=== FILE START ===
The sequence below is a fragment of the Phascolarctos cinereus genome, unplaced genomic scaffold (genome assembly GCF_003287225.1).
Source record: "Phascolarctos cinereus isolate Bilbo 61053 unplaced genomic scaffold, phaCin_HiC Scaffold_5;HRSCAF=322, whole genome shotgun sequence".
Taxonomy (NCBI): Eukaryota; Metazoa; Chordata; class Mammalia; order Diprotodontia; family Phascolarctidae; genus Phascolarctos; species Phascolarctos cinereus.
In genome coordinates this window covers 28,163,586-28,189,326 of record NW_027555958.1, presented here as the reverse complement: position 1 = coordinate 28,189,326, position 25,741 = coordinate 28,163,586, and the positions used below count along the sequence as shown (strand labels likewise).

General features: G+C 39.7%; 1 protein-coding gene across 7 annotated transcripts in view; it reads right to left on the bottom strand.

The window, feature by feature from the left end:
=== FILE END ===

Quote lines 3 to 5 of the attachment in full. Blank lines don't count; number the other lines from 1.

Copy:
Taxonomy (NCBI): Eukaryota; Metazoa; Chordata; class Mammalia; order Diprotodontia; family Phascolarctidae; genus Phascolarctos; species Phascolarctos cinereus.
In genome coordinates this window covers 28,163,586-28,189,326 of record NW_027555958.1, presented here as the reverse complement: position 1 = coordinate 28,189,326, position 25,741 = coordinate 28,163,586, and the positions used below count along the sequence as shown (strand labels likewise).

General features: G+C 39.7%; 1 protein-coding gene across 7 annotated transcripts in view; it reads right to left on the bottom strand.